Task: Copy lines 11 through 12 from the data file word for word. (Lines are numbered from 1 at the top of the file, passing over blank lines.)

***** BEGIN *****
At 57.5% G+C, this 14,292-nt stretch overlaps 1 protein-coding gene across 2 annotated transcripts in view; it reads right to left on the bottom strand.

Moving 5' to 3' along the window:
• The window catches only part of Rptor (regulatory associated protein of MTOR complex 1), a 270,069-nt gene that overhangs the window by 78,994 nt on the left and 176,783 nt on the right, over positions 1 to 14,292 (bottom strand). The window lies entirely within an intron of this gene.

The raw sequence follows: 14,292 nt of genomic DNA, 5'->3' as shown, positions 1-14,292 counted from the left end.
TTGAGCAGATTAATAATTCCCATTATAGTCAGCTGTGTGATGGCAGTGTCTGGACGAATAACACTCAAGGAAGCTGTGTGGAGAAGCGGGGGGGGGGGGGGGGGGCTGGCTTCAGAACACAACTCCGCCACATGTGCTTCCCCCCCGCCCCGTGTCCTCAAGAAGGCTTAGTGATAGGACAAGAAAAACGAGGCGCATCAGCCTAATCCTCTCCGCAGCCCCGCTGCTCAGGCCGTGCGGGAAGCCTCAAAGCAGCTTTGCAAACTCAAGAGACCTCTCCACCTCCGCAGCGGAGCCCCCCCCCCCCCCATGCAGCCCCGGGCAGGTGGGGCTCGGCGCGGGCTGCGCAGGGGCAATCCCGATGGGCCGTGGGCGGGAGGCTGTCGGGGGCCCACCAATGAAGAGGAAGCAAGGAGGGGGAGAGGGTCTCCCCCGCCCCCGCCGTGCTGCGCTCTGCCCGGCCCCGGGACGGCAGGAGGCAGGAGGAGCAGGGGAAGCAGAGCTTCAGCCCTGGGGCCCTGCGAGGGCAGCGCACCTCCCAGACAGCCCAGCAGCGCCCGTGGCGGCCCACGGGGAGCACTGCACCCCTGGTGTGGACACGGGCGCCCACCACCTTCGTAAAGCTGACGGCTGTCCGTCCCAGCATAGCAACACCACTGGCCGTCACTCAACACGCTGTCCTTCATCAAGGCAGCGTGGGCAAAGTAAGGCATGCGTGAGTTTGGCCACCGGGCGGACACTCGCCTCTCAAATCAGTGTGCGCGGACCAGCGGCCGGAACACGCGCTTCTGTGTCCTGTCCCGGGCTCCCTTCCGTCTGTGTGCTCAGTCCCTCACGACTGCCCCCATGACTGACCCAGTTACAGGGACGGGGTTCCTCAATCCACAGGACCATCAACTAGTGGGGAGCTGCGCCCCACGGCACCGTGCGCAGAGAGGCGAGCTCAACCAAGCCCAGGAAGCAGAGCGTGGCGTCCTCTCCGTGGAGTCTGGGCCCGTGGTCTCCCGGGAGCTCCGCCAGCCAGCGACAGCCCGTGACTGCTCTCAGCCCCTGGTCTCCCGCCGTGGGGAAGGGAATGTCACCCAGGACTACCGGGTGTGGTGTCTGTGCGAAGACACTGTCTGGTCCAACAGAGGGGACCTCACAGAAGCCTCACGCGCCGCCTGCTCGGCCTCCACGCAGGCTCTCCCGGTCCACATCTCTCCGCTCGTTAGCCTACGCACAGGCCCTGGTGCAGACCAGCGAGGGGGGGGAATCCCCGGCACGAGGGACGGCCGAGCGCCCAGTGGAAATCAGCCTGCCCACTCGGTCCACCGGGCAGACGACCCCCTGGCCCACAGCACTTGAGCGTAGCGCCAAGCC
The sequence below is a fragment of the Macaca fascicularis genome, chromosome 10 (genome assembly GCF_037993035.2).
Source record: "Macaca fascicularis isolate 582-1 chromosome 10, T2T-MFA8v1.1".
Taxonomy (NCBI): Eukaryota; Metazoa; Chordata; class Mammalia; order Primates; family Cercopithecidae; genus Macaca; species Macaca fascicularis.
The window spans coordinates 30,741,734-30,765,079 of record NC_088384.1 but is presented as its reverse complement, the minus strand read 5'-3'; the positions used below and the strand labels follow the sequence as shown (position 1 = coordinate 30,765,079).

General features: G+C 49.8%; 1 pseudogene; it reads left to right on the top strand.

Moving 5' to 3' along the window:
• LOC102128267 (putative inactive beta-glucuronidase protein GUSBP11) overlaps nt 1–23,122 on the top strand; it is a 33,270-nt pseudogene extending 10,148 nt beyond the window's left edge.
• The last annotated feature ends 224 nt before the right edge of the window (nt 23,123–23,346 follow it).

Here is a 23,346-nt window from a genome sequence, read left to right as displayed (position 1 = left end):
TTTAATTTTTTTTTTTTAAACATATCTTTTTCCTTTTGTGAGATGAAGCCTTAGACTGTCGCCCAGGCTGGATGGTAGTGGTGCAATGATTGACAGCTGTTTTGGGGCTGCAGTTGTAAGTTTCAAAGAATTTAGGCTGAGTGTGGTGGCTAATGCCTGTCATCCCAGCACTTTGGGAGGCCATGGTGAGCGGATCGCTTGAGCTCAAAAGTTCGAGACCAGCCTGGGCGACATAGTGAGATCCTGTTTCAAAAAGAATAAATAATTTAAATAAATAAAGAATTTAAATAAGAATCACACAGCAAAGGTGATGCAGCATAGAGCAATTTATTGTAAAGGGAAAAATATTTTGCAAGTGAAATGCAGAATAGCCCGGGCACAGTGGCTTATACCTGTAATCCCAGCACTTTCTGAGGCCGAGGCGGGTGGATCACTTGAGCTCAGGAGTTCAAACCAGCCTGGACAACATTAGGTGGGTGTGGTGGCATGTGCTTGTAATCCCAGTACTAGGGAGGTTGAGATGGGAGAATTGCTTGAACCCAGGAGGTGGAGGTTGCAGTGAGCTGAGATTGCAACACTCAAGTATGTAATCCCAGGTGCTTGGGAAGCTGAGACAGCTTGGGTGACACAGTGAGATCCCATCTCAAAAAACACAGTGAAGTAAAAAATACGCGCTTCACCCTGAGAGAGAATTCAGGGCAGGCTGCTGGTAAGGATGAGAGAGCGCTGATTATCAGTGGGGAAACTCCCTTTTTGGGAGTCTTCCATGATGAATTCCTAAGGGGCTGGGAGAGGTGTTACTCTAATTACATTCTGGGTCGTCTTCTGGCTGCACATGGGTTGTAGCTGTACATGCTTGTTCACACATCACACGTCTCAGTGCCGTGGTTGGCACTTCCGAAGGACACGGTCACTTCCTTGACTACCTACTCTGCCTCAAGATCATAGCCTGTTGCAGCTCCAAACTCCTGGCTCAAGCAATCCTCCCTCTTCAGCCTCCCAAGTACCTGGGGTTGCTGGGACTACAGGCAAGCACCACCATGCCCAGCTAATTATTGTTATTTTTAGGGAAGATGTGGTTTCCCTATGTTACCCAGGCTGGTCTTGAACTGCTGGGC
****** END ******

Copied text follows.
Moving 5' to 3' along the window:
• LOC102128267 (putative inactive beta-glucuronidase protein GUSBP11) overlaps nt 1–23,122 on the top strand; it is a 33,270-nt pseudogene extending 10,148 nt beyond the window's left edge.